Is It Time to Rethink Our View of Millennials?
May 20, 2015
Updated May 21, 2015
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This is a discussion about a recent post by Jonathan Aigner on his blog Ponder Anew (www.theologyinworship.com).
Well, here's another blog post about Millennials. Yep, we know all about them. They can't carry on a face-to-face conversation. They have no need for scholarly pursuits because, hey, there's the Internet. They experience real, physical pain when without their phone. They're sure their time is worth far more than what's being offered, yet they don't think things are overpriced. They think they came up with showy eyewear and beards. They don't know what a pound sign is. And, most importantly, entertainment is all they want from Jesus.
Don't we know all these things are true about Millennials? Jonathan Aigner says we shouldn't be so sure. In a recent post on his blog Ponder Anew, he gives his thoughts on how off-target the Church's approach has been toward his generation. So far off, in fact, that it has actually contributed to many of them leaving.
They left because they had been constantly catered to, constantly kept busy, but had never been taught how to be a part of the church.
I find Aigner's assessment very interesting because it flies in the face of conventional thinking on young people. So many in the Church have been convinced for so long that entertainment is what young people want, it has become an accepted truth. If a worship service isn't dazzling, the young people won't come. Or so we've been told. But dazzling isn't a foundation; it's not a safe harbor in the tempest of life. So while contemporary worship is fun for some for a time, it doesn't by itself lead to a lifelong, deeply grounded faith in Christ. There has to be more.
Aigner makes some great points about what's been missing in most contemporary churches: theology, liturgy, sacraments, honesty.
Just be the church. Be yourself. Use your regular old liturgy. Offer your regular old sacraments. Sing your regular old songs. Cast a wide net, and let [come] whosoever will come.
Without these elements, he opines, the Church is just a "Jesusy versions of mainstream entertainment", which has never been all that appealing.
I can't help but feel the picture Aigner paints of a healthy church is, in many ways, the church the CRCNA has tried to be. I know that sounds a tad obsequious. Even I'm rolling my eyes a little. Still, I think it's true. We've maintained a strong emphasis on sound doctrine. We hold liturgy in high regard, and take sacraments seriously. We've never taught that life in Christ is some surreal happiness train, constantly masking the pain of a fallen world. At least I don't think we've ever taught that.
But what do you think? Is Jonathan right? Has the contemporary Church strayed too far from the path? What about the CRC? How about your church? Please read Aigner's post and give us your response.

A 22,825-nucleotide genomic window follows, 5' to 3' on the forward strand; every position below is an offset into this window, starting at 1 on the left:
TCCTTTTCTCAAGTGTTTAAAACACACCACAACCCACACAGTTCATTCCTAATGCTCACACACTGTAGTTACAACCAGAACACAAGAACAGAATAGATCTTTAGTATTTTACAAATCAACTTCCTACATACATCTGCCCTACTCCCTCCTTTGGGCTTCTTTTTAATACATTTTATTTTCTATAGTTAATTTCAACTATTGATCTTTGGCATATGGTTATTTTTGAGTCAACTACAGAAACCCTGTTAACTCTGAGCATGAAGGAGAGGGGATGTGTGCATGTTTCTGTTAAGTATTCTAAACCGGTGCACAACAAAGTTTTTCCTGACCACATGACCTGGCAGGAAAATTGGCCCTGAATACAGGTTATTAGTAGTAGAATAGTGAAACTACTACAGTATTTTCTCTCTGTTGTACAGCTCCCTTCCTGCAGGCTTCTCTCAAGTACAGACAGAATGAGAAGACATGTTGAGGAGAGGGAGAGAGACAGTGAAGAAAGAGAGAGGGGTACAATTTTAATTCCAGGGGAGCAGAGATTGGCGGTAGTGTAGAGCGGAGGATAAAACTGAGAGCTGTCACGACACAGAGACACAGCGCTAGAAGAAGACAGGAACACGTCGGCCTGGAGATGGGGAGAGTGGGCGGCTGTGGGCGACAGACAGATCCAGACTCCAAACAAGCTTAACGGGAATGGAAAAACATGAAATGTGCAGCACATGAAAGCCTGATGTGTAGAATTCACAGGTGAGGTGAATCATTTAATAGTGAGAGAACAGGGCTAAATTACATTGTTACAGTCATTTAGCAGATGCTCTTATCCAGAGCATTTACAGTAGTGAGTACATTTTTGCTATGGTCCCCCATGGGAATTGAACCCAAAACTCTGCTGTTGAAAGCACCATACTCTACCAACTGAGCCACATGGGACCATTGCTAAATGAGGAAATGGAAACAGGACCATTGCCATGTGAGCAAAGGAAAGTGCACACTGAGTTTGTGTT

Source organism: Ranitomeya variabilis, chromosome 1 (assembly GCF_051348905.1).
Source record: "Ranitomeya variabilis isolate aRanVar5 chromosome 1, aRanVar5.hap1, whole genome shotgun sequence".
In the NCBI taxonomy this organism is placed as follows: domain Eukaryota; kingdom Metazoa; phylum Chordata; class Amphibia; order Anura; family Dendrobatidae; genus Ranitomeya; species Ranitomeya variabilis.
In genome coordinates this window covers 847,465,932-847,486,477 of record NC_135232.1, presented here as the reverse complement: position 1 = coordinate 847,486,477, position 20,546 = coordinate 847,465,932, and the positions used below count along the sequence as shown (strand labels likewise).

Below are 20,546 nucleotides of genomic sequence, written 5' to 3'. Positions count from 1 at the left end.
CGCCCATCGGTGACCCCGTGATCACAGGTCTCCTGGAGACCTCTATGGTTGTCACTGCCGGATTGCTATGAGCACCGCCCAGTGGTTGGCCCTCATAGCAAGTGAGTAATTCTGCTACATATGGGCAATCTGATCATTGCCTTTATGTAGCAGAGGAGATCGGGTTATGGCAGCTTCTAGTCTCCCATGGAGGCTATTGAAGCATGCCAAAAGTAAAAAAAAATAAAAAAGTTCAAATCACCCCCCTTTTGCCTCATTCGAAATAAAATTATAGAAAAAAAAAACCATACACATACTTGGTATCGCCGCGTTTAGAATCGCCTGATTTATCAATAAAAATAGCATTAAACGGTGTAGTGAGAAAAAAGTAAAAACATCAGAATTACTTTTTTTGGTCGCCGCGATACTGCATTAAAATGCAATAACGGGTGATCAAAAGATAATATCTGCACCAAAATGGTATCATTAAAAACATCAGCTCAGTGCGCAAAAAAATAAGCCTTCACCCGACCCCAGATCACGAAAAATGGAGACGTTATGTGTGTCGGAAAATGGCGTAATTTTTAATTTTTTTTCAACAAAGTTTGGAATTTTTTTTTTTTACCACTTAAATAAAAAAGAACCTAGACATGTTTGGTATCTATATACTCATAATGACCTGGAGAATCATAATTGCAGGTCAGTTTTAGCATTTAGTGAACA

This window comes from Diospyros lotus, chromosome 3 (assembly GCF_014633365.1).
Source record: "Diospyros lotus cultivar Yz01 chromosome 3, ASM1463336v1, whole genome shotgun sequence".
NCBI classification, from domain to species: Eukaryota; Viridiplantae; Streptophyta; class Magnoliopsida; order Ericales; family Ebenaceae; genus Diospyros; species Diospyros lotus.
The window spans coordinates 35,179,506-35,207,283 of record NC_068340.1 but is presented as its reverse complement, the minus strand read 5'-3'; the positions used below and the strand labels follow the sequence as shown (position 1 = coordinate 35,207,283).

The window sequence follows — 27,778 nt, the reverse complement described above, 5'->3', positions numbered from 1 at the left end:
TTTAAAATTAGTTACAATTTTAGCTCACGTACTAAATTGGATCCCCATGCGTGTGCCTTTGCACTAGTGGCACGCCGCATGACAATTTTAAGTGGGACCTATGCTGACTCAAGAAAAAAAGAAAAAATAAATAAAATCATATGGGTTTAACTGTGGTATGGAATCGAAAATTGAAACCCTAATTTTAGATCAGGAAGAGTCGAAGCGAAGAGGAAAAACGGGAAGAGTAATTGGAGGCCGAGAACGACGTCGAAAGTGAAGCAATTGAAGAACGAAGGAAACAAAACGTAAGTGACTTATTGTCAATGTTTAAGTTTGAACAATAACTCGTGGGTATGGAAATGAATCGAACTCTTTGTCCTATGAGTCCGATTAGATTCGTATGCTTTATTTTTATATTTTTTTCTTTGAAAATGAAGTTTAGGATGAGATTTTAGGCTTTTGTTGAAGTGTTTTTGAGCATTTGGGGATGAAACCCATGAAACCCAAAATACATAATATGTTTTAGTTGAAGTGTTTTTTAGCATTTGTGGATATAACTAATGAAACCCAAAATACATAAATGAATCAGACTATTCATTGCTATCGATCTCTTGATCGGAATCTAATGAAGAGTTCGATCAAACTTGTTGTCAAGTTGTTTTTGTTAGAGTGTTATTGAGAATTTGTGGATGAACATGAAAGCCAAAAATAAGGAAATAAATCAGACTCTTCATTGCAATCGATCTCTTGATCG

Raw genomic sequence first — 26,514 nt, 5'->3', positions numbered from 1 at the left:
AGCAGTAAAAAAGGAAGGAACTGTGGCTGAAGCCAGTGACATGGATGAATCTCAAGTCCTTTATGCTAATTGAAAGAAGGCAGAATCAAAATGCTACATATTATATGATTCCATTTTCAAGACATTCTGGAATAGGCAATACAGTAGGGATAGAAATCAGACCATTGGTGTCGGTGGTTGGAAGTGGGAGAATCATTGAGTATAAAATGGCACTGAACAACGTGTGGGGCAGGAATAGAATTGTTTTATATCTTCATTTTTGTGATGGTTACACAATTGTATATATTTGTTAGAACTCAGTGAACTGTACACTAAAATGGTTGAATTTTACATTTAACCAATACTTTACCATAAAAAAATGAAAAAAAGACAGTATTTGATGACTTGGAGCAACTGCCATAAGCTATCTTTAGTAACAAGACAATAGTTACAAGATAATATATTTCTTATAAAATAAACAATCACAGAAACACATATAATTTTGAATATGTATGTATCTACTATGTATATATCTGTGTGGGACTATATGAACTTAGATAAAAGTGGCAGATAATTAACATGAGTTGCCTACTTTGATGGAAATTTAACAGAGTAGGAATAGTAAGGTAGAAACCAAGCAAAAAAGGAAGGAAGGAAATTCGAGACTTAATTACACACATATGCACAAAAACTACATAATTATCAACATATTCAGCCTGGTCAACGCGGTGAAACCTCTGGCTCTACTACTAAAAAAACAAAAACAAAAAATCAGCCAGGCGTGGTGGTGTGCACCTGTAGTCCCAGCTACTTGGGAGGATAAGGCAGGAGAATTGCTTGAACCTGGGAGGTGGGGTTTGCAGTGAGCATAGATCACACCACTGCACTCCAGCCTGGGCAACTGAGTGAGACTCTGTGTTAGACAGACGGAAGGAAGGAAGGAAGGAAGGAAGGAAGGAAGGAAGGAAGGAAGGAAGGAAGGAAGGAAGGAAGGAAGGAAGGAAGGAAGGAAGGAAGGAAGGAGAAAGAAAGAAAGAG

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Anyone who thinks the CRC should grow and/or needs to be reorganized should take a look at Wall Street Journal book review by Michael Shermer of "The Head Game," which begins,"
When President Bill Clinton chose to intervene in the Somali civil war in 1993, the Battle of Mogadishu resulted in thousands of Somali citizens killed, two American Black Hawk helicopters shot down, and the death of 18 U.S. soldiers, several of whose bodies were dragged through the streets of the capital. As a consequence, a year later Mr. Clinton hesitated to intervene in Rwanda despite intelligence before the height of the massacre that Hutu leaders were planning to eliminate all Tutsis. The result was a hemoclysm—a blood flood—of around a million dead. Mr. Clinton said it was one of the worst foreign-policy decisions of his eight years in office.
President Clinton might have benefited from Philip Mudd’s “The HEAD Game,” a book based on a program that the author developed during more than two decades at the CIA, the FBI and the National Security Council. The book title keys off Mr. Mudd’s acronym for his methodology: High Efficiency Analytic Decision-making (HEAD). When faced with an ocean of information or apparently conflicting data, Mr. Mudd says we—presidents, CEOs and the rest of us—need to ask a few fundamental questions. What is the problem? What are your “drivers,” the important characteristics that define your problem? How will you measure performance? What about the data collected in relation to the defined problem? Are you missing important information?"
and ends, "The HEAD Game” is not an academic work: It lacks an index and its bibliography is just a short list of related books. Mr. Mudd himself recommends Daniel Kahneman’s “Thinking, Fast and Slow” as the masterpiece in the genre of decision-making psychology. But the author’s many personal experiences in facing real-world threats like al Qaeda terrorists does as much to illuminate the problem of making predictions before the fact as hundreds of academic experiments on undergraduates motivated by little more than beer money. As we face new perils like ISIS, whose explosive growth serves as another example in prediction failure discussed in the book, we would do well to ask the question Mr. Mudd poses to end his book: “Can you please point out an element or two of my analysis that seems weak, or reflects some sort of bias?”
To this, I would add two more statements we all should be willing to make: “I was wrong” and, especially, “I don’t know”."
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